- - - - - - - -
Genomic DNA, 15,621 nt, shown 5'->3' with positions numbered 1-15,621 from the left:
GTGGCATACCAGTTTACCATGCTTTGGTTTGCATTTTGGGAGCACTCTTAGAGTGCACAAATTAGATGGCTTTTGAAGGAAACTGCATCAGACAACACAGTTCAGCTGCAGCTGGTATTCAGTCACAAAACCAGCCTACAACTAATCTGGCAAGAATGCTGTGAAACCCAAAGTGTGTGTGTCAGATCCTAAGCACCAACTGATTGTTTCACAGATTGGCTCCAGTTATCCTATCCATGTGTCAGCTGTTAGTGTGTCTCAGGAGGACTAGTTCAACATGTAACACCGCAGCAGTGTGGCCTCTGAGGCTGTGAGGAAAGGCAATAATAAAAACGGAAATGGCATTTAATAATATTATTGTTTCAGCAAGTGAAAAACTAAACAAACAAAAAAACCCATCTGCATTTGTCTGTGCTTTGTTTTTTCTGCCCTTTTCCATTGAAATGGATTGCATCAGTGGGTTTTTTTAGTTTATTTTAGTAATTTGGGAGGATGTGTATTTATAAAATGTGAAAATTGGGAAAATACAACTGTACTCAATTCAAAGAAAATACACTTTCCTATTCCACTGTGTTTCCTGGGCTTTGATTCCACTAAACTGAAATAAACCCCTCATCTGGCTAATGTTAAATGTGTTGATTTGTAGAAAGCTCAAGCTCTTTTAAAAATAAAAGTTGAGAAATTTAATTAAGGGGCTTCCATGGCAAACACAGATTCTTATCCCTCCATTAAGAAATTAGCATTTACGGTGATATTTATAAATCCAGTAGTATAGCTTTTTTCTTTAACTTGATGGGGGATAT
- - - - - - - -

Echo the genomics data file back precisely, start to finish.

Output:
Genomic DNA, 15,621 nt, shown 5'->3' with positions numbered 1-15,621 from the left:
GTGGCATACCAGTTTACCATGCTTTGGTTTGCATTTTGGGAGCACTCTTAGAGTGCACAAATTAGATGGCTTTTGAAGGAAACTGCATCAGACAACACAGTTCAGCTGCAGCTGGTATTCAGTCACAAAACCAGCCTACAACTAATCTGGCAAGAATGCTGTGAAACCCAAAGTGTGTGTGTCAGATCCTAAGCACCAACTGATTGTTTCACAGATTGGCTCCAGTTATCCTATCCATGTGTCAGCTGTTAGTGTGTCTCAGGAGGACTAGTTCAACATGTAACACCGCAGCAGTGTGGCCTCTGAGGCTGTGAGGAAAGGCAATAATAAAAACGGAAATGGCATTTAATAATATTATTGTTTCAGCAAGTGAAAAACTAAACAAACAAAAAAACCCATCTGCATTTGTCTGTGCTTTGTTTTTTCTGCCCTTTTCCATTGAAATGGATTGCATCAGTGGGTTTTTTTAGTTTATTTTAGTAATTTGGGAGGATGTGTATTTATAAAATGTGAAAATTGGGAAAATACAACTGTACTCAATTCAAAGAAAATACACTTTCCTATTCCACTGTGTTTCCTGGGCTTTGATTCCACTAAACTGAAATAAACCCCTCATCTGGCTAATGTTAAATGTGTTGATTTGTAGAAAGCTCAAGCTCTTTTAAAAATAAAAGTTGAGAAATTTAATTAAGGGGCTTCCATGGCAAACACAGATTCTTATCCCTCCATTAAGAAATTAGCATTTACGGTGATATTTATAAATCCAGTAGTATAGCTTTTTTCTTTAACTTGATGGGGGATAT